Family lawyer organisation, Resolution, has issued two joint notes to assist family lawyers in England and Wales ahead of the end of the Brexit transition/implementation period at 11 pm on 31 December...
(Queen's Bench, Administrative Court; Black J; 5 March 2008)
The father appealed against the Child Support Agency's maintenance assessment. The Appeal Tribunal ordered the Secretary of State to send the father copies of all documents relating to him that were retained by the Agency. By the date of the hearing some, but not all, documents had been made available. The tribunal chairman decided that the missing documents could not have any effect on the maintenance calculations and proceeded with the appeal. The father challenged the Agency's deliberate decision not to obey the disclosure orders.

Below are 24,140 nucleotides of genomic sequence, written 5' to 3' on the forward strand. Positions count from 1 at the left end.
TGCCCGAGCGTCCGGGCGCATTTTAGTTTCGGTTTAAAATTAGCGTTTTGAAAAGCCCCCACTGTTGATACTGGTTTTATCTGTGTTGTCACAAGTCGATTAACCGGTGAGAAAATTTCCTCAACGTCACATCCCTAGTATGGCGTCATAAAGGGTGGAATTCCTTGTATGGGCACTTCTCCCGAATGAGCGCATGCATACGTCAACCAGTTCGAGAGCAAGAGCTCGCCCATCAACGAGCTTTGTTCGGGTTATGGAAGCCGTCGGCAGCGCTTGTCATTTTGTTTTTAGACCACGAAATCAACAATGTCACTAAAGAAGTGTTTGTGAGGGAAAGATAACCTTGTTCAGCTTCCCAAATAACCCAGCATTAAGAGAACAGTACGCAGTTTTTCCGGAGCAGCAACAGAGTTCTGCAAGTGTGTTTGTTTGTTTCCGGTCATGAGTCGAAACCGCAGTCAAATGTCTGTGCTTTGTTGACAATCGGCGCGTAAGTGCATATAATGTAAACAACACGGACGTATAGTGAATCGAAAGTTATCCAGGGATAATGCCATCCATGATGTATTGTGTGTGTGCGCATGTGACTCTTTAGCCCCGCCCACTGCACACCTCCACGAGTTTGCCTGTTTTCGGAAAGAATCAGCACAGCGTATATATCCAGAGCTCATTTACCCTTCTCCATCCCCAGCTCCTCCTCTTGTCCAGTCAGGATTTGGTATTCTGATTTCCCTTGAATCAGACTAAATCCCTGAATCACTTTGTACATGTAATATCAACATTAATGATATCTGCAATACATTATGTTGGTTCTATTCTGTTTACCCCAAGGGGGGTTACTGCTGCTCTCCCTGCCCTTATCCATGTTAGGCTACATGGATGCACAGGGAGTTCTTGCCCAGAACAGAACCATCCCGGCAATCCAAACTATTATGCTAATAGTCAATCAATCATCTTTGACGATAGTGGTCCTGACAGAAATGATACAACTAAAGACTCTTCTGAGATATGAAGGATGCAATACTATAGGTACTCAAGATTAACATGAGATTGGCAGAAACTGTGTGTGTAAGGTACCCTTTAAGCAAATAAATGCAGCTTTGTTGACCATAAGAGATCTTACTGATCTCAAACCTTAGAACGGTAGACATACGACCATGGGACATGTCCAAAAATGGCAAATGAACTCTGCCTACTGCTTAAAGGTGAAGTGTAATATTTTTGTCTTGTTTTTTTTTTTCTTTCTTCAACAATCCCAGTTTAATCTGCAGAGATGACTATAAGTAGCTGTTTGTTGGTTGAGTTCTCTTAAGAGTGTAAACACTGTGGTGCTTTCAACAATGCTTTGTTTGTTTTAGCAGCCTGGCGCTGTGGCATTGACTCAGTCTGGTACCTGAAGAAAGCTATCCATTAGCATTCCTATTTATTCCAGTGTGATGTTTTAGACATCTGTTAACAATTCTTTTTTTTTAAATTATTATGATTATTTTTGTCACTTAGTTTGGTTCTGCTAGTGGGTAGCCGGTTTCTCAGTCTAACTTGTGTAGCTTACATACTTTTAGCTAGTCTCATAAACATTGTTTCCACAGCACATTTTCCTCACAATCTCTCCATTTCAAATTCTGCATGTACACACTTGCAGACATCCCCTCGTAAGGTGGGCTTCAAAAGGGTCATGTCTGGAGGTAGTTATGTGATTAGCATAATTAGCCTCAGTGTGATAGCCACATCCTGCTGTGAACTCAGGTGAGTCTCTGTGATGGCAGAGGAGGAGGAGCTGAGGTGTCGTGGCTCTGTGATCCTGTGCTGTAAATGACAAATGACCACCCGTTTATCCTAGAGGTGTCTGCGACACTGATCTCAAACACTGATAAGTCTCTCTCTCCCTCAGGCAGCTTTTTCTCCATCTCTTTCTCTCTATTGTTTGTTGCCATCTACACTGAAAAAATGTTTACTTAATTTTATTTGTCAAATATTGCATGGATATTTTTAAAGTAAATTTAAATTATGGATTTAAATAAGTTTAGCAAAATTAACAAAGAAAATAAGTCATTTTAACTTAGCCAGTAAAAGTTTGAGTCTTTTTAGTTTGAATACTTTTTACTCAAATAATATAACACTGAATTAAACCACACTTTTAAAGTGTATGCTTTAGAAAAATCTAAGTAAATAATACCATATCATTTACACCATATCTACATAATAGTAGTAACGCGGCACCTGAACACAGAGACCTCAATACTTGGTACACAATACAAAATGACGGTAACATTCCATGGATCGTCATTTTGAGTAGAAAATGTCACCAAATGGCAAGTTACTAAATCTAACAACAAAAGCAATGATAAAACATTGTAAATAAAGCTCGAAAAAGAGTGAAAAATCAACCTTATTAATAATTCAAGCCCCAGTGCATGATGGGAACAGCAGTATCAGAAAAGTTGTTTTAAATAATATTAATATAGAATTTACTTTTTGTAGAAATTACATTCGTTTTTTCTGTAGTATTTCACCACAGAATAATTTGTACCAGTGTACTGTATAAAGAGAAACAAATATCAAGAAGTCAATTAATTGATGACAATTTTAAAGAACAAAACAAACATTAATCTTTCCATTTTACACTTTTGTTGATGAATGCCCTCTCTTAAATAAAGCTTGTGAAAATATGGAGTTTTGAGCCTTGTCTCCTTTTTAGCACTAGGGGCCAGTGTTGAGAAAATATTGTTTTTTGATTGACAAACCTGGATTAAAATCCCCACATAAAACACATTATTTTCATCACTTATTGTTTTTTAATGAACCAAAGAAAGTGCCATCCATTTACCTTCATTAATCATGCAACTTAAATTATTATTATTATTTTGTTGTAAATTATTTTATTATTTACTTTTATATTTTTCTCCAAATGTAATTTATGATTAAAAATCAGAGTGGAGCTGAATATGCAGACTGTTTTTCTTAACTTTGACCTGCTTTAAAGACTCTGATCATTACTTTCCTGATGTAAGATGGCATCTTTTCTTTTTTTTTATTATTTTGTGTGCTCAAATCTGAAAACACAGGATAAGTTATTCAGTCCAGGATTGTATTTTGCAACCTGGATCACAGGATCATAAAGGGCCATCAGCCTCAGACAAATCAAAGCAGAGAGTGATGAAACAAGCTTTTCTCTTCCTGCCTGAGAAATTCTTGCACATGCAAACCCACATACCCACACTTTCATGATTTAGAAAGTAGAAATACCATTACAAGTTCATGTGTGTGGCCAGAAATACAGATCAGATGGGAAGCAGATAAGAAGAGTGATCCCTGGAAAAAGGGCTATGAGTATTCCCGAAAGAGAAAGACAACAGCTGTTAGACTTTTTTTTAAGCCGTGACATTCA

Once the Child Support Agency was seized of a claim that came within its remit, it was not open to the person required to pay child support to launch an inquiry into the method by which the claim had come to the Agency. The interest of the person required to pay child support was limited to the accuracy of the maintenance calculation. The role of the Tribunal was to check the agency's child support calculations. None of the undisclosed material held on file by the Agency would have been relevant to the appeal, and the Tribunal had been entitled to proceed without it. However, the Secretary of State should not have simply failed to comply with the disclosure order, but should rather have sought a variation of the disclosure order. The decision not to comply with the orders had been irrational.